According to Bill Sarubbi’s ‘Cycles Research’, the ‘Sell in May’ (SIM) effect commences in the first week of May - but what is the reality? The period from 5th May to 27th October has contributed just 0.1% to the S&P’s annualized gain of 8%+ since 1950. Certainly, the past may not be a good guide to the future, but it might be instructive.

The UK’s manufacturing and construction sectors had a hard time in the first quarter, with the economy only growing by 0.4%, after growth of 0.6% in the final quarter of 2015. Industrial production contracted by 0.4%, while the construction sector shrank by 0.9%. The Bank of England Governor, Mark Carney, warned that leaving the European Union could result in higher inflation and lower economic growth. In a letter to a Select Committee, the Governor suggested that leaving the EU could lead to a stagflation-type scenario (a combination of stagnation and inflation). The OECD also weighed-in, saying British families would be worse off with a Brexit. Cable pushed 10 week highs above 1.46 as the polls have been showing some consistency in favour of the UK remaining in the EU, so sterling bears have been stopping themselves out. As our forex experts advise, sentiment remains cautious, however, with the currency remaining prone to the occasional bad headline before the 23rd June, and especially if the UK economy continues to underperform. Sterling is probably fairly valued for the moment; the Brexit risk remains, however.

The FT has reported that China's debt total climbed to 237% of GDP in the first quarter, an all-time high. Data from the Bank of International Settlements shows China's debt load is far greater than emerging markets as a whole, which carry debt at an average of 175% of GDP. The IMF has expressed growing concern about China’s corporate debt issues, and has urged Beijing to respond in much more effective ways. Debt-for-equity swaps could play a role, they said, but so-called ‘zombie’ firms should not be allowed to continue to operate. Some 60% of non-performing loans in China are owed by state-owned enterprises, and are concentrated in a few distressed industries, the IMF said. We are ourselves becoming much more aware of the extent of China’s problems, not just in terms of some of the layers of debt, but also for instance the huge environmental clean-up that has to be effected over a period of years. The services sector is now likely to be more than half the Chinese economy, while the nay-sayers conveniently overlook the very high domestic savings rate. The current exposure to Chinese equities via our TAA model portfolios is very limited, however, mainly because the MSCI effective weightings are low.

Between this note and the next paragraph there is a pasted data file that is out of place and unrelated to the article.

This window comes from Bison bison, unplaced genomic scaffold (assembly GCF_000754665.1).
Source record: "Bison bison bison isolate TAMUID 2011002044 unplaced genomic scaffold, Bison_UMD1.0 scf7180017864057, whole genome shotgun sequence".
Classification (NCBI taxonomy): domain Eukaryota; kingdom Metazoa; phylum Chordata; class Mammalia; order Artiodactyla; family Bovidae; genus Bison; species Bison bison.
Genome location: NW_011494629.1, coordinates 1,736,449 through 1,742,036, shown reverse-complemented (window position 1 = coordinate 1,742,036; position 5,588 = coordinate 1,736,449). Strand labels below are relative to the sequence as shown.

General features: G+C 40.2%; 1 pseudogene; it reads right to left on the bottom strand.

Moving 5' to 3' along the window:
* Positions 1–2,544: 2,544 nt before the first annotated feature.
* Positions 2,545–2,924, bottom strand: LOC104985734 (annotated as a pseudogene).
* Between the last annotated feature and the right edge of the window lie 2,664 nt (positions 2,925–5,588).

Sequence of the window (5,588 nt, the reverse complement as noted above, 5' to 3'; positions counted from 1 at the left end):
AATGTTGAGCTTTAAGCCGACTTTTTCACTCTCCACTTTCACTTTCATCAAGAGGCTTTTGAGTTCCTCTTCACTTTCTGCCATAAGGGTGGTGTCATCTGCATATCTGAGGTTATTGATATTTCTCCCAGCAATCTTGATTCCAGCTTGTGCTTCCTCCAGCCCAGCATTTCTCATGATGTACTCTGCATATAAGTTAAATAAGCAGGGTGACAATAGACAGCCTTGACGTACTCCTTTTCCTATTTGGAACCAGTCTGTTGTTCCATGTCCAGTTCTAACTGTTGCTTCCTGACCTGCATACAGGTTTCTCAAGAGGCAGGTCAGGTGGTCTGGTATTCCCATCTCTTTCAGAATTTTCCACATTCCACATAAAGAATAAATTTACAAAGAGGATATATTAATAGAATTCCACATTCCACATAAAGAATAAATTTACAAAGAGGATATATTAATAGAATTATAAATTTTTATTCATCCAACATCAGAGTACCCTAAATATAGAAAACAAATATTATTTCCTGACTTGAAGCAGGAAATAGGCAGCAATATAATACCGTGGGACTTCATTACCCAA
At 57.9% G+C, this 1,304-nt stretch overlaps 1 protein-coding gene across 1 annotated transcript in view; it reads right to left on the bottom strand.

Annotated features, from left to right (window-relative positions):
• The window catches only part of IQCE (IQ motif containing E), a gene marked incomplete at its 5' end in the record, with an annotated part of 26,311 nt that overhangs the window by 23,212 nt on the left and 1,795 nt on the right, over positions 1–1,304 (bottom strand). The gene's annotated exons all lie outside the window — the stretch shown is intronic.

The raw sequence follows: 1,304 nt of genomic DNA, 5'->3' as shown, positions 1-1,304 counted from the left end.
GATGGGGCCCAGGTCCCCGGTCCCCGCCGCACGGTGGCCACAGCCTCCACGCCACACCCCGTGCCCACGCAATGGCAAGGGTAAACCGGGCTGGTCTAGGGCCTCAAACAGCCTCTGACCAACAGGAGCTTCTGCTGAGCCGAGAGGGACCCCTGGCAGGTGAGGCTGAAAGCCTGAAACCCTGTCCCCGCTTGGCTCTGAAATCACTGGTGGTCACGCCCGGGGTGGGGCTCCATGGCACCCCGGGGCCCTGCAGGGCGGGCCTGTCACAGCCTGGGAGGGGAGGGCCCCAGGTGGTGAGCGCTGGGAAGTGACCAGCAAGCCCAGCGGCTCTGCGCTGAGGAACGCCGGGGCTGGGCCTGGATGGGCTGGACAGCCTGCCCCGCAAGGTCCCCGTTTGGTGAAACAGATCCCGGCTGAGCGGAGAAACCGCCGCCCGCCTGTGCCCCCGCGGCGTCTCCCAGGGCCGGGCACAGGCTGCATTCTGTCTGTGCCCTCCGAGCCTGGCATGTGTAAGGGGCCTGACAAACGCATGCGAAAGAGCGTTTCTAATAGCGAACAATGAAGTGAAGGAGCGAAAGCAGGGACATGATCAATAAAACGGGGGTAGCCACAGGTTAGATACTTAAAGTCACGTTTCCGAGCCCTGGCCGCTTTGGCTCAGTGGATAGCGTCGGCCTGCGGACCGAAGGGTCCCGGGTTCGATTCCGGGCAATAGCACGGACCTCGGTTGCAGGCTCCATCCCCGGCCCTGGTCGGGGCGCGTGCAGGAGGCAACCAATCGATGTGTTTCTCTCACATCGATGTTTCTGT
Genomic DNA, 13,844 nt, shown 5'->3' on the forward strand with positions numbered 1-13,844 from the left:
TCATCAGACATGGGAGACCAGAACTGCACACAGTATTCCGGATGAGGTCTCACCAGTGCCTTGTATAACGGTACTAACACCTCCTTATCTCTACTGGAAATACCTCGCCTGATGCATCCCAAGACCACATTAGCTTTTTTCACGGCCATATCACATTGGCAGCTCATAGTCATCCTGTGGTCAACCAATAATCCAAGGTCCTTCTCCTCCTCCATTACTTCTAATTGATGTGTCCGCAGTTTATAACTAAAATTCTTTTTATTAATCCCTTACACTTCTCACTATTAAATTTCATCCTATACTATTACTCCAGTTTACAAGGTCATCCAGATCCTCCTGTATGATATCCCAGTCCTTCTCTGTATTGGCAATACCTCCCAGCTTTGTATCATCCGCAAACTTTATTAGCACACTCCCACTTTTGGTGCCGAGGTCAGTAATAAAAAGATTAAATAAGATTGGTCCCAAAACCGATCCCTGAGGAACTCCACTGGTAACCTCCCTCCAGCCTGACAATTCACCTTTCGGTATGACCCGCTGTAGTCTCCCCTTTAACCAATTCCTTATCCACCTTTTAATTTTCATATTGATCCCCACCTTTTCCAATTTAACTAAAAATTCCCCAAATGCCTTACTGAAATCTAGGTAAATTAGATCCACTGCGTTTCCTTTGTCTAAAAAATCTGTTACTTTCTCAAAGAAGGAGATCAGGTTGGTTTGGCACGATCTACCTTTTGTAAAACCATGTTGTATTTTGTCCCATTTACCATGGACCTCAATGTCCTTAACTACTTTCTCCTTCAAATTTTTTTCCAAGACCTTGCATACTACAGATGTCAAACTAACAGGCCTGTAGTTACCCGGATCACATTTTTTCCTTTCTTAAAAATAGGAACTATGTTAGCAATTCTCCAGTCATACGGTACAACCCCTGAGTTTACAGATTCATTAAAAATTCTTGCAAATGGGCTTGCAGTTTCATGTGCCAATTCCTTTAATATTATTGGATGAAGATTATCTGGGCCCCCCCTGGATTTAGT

The IMF has been reassured by the efforts of GCC states to address their fiscal positions following the reduction in oil revenues, and they were also complimentary about Saudi Arabia’s proposed National Transformation Plan (NTP). Saudi equities have recovered about 22% from their 16th January lows, and clearly there is some excitement about the NTP (which reminds one very much of the ‘Abu Dhabi Economic Vision 2030’. There are a range of sectors that could benefit from Saudi Arabia’s Plan, although it looks as though a quieter period in that equity market might be expected, following the initial disclosure of the Plan.

Staying with the work of the IMF in our region, they now expect economic growth in the Gulf states to slow to 1.8% this year as the oil-dependent region cuts spending to battle fiscal deficits reaching 11.6% of GDP. Within this, they revised the growth outlook for the UAE, with real GDP growth now forecast to be 2.4% in 2016, compared to 3.9% in 2015. Abu Dhabi Emirate is expected to grow at 1.7% in 2016, vs. 4.4% last year, with Dubai expected to grow 3.7% this year, up slightly from 3.6% in 2015. If anything like these numbers can be achieved, they will in all likelihood compare very well with much of the developed world.

As mentioned earlier, oil prices had a very good week, closing a few dollars above our previously assumed trading range limit of $45, basis WTI. We will this week increase our average price forecast for this year and next by a few dollars. In summary, oil prices have ignored continued net additions to US oil inventories, helped (we think) by the weaker dollar, reasonable demand elsewhere in the world, and supply-side pressures and sentiment emanating from current events in Iraq, the discussion over locked-up Iranian assets, and ongoing operational difficulties in Nigeria, amongst others. US Energy Information Administration (EIA) data showed that US crude inventories climbed 2 million barrels at the end of last week (vs. expectations of +2.4 million), and Baker Hughes reported that the weekly US oil rig count fell by 11 to 332 (vs. 679 oil rigs operating at the same time last year). US oil output declined for a seventh week, according to government data, so US output has declined almost 300,000 barrels a day from this year’s high in January. Nationwide, inventories have increased to 540.6 million barrels, more than 100 million barrels above the 5-year average. We still expect the price of WTI to be capped at about $50 in the immediate months to follow, as at this price more and more US shale producers once again become profitable. The bottoming process undoubtedly occurring in global oil markets is likely to stretch into the final quarter of the current year.